EPA also proposes to eliminate amicus curiae participation in permit appeals. Under the proposed rule, any private party that fulfills the procedural requirements, such as filing comments on the proposed draft permit, would still be able to file a dispute with the EAB. Non-parties, however, will not be able to submit an amicus brief. EPA argues that the ADR process is the best forum to resolve disputes rather than an amicus curiae process. But the agency does not explain why these two processes should be thought of as mutually exclusive.
The agency argues that eliminating amicus briefs will speed up the permit appeal process. But eliminating amicus curiae participation will not necessarily reduce the length of time it takes the agency to issue a final permit decision. The agency contends that this elimination would cut 15 days off the appeal process since amicus briefs can be filed up to 15 days after response briefs are filed. An EAB judge, however, could issue a final decision within the proposed 60-day deadline after briefs are filed and still find time to consider amicus briefs within the remaining 45 days.
It is also not obvious that amicus curiae participation has led to an influx of briefs that have sapped the EAB’s resources. A review of disputes filed with the EAB since 2016 identified only three disputed permits that were accompanied by amicus briefs. This could mean that amicus briefs have not generally led to an increased workload for EAB judges, or it might mean that the tool will not be missed by most interested parties.
Still, the proposed elimination of non-party amicus briefs could also limit information used to write permits. Some trade associations oppose the proposed prohibition on amicus curiae participation because these “friend-of-the-court” briefs can supply important technical information that can shape future permits.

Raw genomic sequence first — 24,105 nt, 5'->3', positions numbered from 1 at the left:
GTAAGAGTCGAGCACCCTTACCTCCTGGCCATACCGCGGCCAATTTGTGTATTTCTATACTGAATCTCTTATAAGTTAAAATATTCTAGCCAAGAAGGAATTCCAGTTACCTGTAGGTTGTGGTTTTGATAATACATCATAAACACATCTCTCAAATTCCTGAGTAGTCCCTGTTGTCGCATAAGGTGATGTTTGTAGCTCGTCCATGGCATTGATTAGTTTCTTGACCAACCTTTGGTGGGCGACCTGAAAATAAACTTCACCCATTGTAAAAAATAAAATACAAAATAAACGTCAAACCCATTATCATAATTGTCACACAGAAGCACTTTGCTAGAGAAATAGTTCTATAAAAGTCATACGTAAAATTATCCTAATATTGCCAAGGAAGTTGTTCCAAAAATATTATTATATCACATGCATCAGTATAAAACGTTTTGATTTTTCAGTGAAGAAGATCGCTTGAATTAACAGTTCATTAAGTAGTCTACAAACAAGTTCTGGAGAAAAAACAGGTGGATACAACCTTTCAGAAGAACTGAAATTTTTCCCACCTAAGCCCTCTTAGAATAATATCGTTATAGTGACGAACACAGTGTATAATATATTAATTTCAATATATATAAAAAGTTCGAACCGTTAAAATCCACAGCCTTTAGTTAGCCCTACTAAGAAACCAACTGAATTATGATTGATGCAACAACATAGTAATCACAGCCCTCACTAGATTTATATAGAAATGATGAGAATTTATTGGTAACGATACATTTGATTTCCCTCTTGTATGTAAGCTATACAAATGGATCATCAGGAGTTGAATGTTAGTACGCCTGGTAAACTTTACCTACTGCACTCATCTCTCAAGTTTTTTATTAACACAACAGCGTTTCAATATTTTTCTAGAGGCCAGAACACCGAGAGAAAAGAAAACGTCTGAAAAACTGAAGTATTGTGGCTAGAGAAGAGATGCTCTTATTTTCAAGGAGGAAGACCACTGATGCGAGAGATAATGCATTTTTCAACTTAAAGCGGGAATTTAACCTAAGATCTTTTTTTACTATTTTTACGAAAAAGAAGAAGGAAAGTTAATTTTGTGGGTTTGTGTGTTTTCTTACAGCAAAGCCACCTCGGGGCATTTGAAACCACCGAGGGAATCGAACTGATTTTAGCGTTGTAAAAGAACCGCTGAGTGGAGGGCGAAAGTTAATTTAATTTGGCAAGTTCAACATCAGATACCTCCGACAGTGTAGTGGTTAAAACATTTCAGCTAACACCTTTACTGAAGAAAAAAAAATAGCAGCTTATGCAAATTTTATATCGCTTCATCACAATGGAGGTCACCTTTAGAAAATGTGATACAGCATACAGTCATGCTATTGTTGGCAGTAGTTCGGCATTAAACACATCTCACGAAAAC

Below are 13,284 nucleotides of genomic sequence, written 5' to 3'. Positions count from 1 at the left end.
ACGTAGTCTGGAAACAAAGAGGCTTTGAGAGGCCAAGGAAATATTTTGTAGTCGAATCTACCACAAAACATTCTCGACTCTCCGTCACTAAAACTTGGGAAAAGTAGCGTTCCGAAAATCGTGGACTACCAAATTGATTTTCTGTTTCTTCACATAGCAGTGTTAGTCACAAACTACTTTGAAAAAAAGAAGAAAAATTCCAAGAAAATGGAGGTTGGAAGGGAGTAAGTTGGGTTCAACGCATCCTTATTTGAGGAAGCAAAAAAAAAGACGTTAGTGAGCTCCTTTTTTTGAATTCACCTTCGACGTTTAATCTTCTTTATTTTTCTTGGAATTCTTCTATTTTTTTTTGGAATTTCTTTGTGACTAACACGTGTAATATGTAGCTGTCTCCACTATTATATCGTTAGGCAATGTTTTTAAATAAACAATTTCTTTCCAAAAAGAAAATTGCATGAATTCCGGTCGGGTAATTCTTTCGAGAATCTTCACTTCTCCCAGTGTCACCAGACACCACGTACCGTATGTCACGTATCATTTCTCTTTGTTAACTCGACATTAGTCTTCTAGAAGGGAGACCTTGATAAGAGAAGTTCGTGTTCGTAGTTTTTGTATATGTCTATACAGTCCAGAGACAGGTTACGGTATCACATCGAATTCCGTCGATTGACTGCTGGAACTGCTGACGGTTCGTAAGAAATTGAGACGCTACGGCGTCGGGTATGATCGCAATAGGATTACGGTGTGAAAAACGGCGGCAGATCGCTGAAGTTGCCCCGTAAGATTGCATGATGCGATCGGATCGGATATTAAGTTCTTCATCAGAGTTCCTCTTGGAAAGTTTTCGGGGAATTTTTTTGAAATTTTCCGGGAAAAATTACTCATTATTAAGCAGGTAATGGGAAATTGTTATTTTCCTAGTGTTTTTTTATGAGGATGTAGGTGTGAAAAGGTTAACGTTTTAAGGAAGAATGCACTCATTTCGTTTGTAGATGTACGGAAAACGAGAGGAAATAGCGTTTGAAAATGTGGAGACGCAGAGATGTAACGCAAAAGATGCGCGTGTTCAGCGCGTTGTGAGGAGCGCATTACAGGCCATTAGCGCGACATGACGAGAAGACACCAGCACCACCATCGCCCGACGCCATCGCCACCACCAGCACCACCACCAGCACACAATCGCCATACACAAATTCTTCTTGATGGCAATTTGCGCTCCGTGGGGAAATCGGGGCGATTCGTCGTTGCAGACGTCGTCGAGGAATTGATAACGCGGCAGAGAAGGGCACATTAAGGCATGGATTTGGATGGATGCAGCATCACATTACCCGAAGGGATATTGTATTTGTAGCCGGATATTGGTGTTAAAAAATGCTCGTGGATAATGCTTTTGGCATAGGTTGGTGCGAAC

Furthermore, the proposed rule’s restriction on amicus participation could lead to other unintended consequences.
For example, the restriction might encourage a party that otherwise would not dispute a permit to file a dispute out of fear of being excluded from the appeal process. Imagine a party, such as a non-profit organization representing a community, that is satisfied with the terms of a permit and decides it would not be worth expending resources to litigate over the terms. This organization, however, finds out 29 days after the regional administrator issued the permit decision that the permit applicant filed a petition with the EAB. At this point, the non-profit organization cannot participate in the appeal process as amicus and must trust that its public comments in the permit record will sufficiently represent its perspective.
This example shows how entities may be motivated to file more initial petitions for fear of being shut out of the appeal process later on—thereby expending time and resources pushing for more favorable permit terms.
As an alternative to eliminating amicus curiae participation, some environmental organizations suggest limiting such participation to entities that exhaust administrative requirements, such as the requirement to file a public comment, or where the EAB specifically requests amicus curiae participation because it needs information on a relevant issue not brought to its attention by the parties.
EPA should give the EAB the ability to consider amicus briefs to the extent that they provide useful information or resolve issues that might otherwise result in later litigation.
EPA’s proposed rule includes a variety of procedural changes that are expected to speed up the permit appeal process. Two of the changes that the proposed rule would make, however, are unlikely to speed up the permit appeal process and could lead to unintended consequences. Although creating a fast track to final agency permit decisions is an admirable goal, this accelerated process has trade-offs that deserve careful consideration.